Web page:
#43 Seth Stohs

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Posted 12 September 2016 - 11:14 PM

He'll be coaching at the Instructional League as well, per the Twins roster mentioned here last week:

 

 http://twinsdaily.co...-league-roster/

 

I think that this came out in July but it wasn't publicized too much. 

 

 

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#44 Parker Hageman

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Posted 15 September 2016 - 12:23 PM

SARRIS: WHAT CAN HITTERS ACTUALLY SEE OUT OF THE PITCHER'S HAND?

 

Fantastic and deep post from Fangraphs' Eno Sarris on what hitter's see when they are up to bat. Must read: http://www.fangraphs...-pitchers-hand/

 

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#45 Mike Sixel

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Posted 16 September 2016 - 10:16 AM

That was a fascinating read. I hope he gets to follow up with like a few dozen more players.

I don't know, it is a site to discuss sports, not airline safety.....maybe we should take it less seriously?


#46 Parker Hageman

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Posted 22 September 2016 - 11:26 AM

Major League Baseball And Wearable Technology

 

If you've read Jeff Passan's "The Arm", you may be familiar with the growing industry revolving around keeping pitchers’ arms safe at all levels.

 

The wearable technology industry got a significant boost this year when Major League Baseball approved the use of certain devices that will allow the collection of data on a pitcher’s arm in-game. In April, MLB approved the use of two of these technologies -- Zephyr Bioharness and Motus Baseball Sleeves -- as the first of their kind for on-field purposes. The agreement stipulated that the data cannot be downloaded during the game, but must be collected afterward but the team would be allowed to study such data as well as the player. The information would not be disseminated to the broadcast or media.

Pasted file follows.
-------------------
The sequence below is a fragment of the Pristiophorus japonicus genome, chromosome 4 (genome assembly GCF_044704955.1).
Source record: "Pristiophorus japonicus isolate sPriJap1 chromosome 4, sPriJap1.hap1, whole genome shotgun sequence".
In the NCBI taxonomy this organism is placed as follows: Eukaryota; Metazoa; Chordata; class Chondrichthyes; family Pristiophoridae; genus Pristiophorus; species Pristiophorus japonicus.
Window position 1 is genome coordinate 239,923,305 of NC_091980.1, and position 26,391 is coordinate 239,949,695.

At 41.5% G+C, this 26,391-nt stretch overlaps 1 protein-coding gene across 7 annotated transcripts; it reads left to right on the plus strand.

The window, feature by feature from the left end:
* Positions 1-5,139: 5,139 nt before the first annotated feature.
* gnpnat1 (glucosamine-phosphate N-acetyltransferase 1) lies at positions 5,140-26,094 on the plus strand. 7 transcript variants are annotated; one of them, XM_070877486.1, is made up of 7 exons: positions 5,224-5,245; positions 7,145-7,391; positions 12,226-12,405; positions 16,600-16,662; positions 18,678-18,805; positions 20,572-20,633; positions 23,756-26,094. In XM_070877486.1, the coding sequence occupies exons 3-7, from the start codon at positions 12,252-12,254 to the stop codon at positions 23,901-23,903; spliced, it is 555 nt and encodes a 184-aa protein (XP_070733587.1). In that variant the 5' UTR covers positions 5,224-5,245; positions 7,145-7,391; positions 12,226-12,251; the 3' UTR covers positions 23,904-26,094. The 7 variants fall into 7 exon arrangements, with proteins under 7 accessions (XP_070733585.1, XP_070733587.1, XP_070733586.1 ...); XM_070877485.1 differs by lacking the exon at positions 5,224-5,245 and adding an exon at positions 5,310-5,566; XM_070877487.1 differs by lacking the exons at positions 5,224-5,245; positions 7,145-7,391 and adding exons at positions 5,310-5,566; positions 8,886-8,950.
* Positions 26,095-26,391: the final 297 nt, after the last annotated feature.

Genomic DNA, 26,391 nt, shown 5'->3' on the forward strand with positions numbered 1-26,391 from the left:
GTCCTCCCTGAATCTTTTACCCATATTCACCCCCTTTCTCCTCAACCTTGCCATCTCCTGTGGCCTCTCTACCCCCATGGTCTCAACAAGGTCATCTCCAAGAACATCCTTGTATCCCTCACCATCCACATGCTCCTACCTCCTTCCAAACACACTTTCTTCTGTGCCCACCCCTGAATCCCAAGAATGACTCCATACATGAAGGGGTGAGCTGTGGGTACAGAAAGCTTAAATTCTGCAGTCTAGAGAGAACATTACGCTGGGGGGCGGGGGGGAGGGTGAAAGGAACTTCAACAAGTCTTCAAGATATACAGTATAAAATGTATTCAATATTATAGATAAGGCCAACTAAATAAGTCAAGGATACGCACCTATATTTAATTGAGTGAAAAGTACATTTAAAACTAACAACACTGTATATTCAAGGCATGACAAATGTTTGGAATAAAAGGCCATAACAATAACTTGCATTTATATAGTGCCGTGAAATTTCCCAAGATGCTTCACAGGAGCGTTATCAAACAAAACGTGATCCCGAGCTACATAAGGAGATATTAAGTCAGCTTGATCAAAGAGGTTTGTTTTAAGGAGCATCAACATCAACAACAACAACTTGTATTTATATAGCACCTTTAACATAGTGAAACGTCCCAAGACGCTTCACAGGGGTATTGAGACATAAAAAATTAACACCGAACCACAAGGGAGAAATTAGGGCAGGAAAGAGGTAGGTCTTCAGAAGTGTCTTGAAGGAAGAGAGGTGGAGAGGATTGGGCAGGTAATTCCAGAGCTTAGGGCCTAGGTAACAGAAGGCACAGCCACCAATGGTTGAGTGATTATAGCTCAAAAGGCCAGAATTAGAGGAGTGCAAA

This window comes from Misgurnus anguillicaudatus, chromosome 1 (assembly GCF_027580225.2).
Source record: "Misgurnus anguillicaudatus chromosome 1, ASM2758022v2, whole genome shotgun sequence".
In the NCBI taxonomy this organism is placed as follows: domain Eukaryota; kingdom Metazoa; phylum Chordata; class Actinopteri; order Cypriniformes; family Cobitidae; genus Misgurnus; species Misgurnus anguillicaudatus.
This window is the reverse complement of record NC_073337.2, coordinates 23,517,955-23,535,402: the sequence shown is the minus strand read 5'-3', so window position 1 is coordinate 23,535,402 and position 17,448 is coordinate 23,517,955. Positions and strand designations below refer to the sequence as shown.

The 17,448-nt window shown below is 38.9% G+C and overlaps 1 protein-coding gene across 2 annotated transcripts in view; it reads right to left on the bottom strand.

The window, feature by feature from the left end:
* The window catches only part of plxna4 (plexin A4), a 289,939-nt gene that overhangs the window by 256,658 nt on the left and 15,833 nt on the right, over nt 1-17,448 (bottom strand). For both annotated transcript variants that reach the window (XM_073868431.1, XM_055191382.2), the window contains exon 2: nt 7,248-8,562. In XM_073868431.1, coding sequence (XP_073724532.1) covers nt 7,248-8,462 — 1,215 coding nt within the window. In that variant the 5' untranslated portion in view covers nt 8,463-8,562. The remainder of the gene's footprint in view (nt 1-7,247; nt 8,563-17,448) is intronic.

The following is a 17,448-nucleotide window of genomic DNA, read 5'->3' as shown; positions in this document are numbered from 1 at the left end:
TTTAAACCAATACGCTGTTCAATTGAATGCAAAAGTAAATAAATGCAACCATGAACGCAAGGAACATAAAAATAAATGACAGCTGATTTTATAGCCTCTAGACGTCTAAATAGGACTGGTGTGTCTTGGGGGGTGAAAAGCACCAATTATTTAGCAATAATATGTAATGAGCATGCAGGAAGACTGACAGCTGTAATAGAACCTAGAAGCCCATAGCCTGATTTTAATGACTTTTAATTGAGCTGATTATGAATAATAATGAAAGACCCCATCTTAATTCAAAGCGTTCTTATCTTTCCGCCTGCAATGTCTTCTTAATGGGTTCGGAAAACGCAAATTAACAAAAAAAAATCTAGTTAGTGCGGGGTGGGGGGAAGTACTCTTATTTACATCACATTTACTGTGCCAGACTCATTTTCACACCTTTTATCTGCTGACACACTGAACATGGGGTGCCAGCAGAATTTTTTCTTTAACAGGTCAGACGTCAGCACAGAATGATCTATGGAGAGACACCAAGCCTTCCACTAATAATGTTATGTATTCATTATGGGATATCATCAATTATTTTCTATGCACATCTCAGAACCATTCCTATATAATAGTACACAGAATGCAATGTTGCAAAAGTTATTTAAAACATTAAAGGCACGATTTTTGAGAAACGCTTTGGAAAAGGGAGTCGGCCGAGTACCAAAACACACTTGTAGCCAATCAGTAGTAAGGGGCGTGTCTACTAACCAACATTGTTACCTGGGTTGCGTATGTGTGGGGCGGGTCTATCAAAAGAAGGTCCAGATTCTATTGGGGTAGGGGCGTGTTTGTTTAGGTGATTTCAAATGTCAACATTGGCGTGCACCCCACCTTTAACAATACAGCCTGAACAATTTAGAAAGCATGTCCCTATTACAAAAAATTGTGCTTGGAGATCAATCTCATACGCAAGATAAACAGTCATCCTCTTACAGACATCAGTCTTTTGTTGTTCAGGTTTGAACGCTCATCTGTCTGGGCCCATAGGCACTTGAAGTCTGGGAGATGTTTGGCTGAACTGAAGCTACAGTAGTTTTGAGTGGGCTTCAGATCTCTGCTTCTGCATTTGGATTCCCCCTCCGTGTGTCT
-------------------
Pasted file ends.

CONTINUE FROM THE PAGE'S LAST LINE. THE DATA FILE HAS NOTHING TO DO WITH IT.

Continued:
So far the Yankees’ Dellin Betances has been only pitcher to use the technology during a live game. At this year’s All Star Game, Betances wore a Motus Baseball Sleeve, gathering information on his arm angles and force on the UCL by measuring the valgus force. Not surprising, Betances has a sponsorship deal in place with Motus.  

 

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According to the USA Today article, only Betances, his agency and Motus will be privy to the information -- the Yankees will not be able to see the data. More players sound interested in the devices, however, teammate Andrew Miller raised higher level concerns about the technology and data -- could the data be used against the pitcher come contract time?

 

“There’s concerns with that in the sense that you don’t want a team to treat you differently in some sort of contractual thing because they don’t think you’re not getting enough sleep or you sleep poorly,” Miller told USA Today reporters.

 

In regards to off-field metrics -- such as sleep patterns or diet -- teams collecting that information could be privacy invasion adjacent to some degree, but the pitching metrics captured by wearable technologies seems more similar to gauging a player’s performance by radar gun readings or Pitch F/X release points. After all, in today’s game, teams do make contractual decisions based on a pitcher’s velocity decline or their release point dropping and raising concerns for injury.

 

On their website, the motusBASEBALL product is described as “the first tool aimed specifically at combating UCL tears that lead to Tommy John Surgery.” Does Motus’ products (and similar products) actually accomplish what it says it set out to do?

 

In February 2015, Dr James Buffi, then with Driveline Baseball and now with the Los Angeles Dodgers, highlighted why the monitor devices like Motus will not save pitchers from snapping their UCL. He details in-depth how the data is captured and calculated but points out that there is little ability to accurately calculate just how much stress is placed on the UCL over other components of the arm.

 

“The UCL is basically a tiny band that connects the humerus to the ulna, and as far as I know, it is actually impossible with existing methodologies to accurately determine UCL loading when only the total elbow load is considered,” Buffi wrote. Additionally, Buffi pointed to a study he conducted which showed how drastically the force on the elbow could change based on the muscle and bone structure.   

 

When a technology like PitchF/X was first introduced, the primary objective was to capture velocity and location better. The end results have been numerous studies on release point, movement and other insight not previously foreseen when the cameras were affixed to the stadium walls. Along those lines, Motus might not be able to save the pitcher’s UCL as it markets but the data is definitely invaluable information for the industry in the future.   

"You spend a good piece of your life gripping a baseball and in the end it turns out that it was the other way around all the time." -- Jim Bouton, "Ball Four"


#47 Mike Sixel

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Posted 22 September 2016 - 11:48 AM